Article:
“This scandal again highlights the inability of the current laboratory-based testing regime to catch such misconduct and once again it shows consumers deserve a cop on the beat, that’s able to properly scrutinise vehicles entering the Australian market.

“Rising fuel prices mean Australian motorists deserve to know exactly how their vehicles perform in the real world; how much fuel they will actually use; and the veracity of their claimed green credentials.”

Hino confirmed its offices had been visited by ministry officials but would not comment further to news agency Reuters.

A statement from the government’s chief cabinet secretary Hirokazu Matsuno said: “The government is aware that the transportation ministry carried out a raid on the company to investigate the matter and the cause.”

“The matter is extremely regrettable as it greatly undermines the trust of automobile users.”

The AAA said it is repeating its call for the federal government to establish a real-world emissions test program, like those established in the European Union and other overseas markets, to catch emissions cheats and improve consumer information.

A 2017 AAA pilot study used the European Union’s real world emissions testing methodology to test 30 popular Australian vehicles and found they used up to 59 per cent more fuel than advertised.

It also found cars emitted noxious emissions such as carbon monoxide and nitrogen oxides at more than six-times Australia’s regulatory limits.

“Reporting real world performance will inform consumers and ultimately crush demand for vehicles that fail to deliver promised fuel savings and environmental performance,” Mr Bradley said.

“Australians desire a clean environment, but with petrol prices around $2 per litre and the typical Australian city household now paying more than $20,000 on annual transport costs, voters also want policies that reduce cost-of-living pressures.

“By promoting real world fuel consumption, the Government can change consumer demand and reduce Australian emissions, while improving motoring affordability and Australia’s environmental performance.”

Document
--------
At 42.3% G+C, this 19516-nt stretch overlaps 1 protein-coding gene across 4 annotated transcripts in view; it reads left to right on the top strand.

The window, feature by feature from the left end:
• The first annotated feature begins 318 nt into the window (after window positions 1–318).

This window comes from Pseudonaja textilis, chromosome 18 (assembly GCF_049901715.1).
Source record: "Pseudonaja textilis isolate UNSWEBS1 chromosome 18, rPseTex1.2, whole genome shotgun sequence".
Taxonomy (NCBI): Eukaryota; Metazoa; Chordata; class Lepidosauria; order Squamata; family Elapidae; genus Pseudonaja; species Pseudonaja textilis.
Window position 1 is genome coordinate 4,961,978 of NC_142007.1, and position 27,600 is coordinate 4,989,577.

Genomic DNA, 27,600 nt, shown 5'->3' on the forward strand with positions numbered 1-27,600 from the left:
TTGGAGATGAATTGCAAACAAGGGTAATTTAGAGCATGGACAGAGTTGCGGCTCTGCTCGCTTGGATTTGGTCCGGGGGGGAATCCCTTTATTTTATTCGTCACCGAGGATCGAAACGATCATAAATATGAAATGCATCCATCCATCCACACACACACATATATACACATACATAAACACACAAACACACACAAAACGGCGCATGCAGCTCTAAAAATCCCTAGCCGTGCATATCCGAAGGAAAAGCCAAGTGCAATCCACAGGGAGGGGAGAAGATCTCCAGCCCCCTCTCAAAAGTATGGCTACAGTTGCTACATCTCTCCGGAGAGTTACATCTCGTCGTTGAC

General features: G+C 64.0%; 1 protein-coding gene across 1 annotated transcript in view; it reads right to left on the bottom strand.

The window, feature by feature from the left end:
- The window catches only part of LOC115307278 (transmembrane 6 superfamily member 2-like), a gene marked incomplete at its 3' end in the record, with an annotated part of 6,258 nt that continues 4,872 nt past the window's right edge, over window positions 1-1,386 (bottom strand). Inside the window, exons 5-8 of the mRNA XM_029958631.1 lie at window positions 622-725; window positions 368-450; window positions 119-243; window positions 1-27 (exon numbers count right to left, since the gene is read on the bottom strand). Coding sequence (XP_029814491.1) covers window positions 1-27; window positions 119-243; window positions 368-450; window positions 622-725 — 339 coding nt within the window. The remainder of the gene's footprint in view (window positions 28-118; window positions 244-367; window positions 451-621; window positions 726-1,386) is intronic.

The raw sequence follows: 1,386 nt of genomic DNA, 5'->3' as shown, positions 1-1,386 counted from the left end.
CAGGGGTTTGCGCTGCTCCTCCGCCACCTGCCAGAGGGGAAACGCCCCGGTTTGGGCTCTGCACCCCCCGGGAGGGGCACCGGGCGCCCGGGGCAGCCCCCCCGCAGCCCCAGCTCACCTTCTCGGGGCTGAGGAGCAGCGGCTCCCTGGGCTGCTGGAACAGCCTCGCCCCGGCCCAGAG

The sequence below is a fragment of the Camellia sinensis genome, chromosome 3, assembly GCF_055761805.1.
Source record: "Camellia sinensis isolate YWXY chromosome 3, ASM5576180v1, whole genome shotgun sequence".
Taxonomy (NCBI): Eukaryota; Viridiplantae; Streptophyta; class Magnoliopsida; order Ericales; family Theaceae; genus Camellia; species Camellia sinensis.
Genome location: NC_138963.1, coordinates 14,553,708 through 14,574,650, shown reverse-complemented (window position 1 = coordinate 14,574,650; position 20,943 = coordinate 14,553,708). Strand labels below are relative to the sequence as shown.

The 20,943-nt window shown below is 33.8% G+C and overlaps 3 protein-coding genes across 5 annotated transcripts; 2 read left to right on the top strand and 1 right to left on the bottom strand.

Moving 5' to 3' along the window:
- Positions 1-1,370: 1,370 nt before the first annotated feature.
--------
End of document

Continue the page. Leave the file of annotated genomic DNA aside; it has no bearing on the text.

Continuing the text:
Reuters said that Hino is the latest in a string of Japanese automakers involved in improper emissions tests.

In 2018, the government said Mazda, Suzuki and Yamaha improperly tested vehicles for fuel economy and emissions. Subaru and Nissan were under scrutiny for the same reason the previous year, the news service said.

Mitsubishi admitted cheating on emission tests in 2016 that led to multi-million dollar fines and the collapse of its share price, opening the way for its purchase by Nissan.

Other manipulation scandals in the transport industry include electronics conglomerate Mitsubishi Electric Corporation that admitted last year to inspection lapses on air conditioners for train carriages, with data fabrication spanning more than 30 years.

In 2017, Toray Industries said its subsidiary Toray Hybrid Cord, which makes reinforcing materials for tyres and other products, had falsified data for around eight years. The firm had been aware of the matter for over a year but failed to report it.

The accuracy of the emission data of car-makers was thrown into doubt in 2015 when Volkswagen admitted to installing secret software in hundreds of thousands of US diesel cars to cheat exhaust emissions tests, and that as many as 11 million vehicles could have similar software installed worldwide.

By Neil Dowling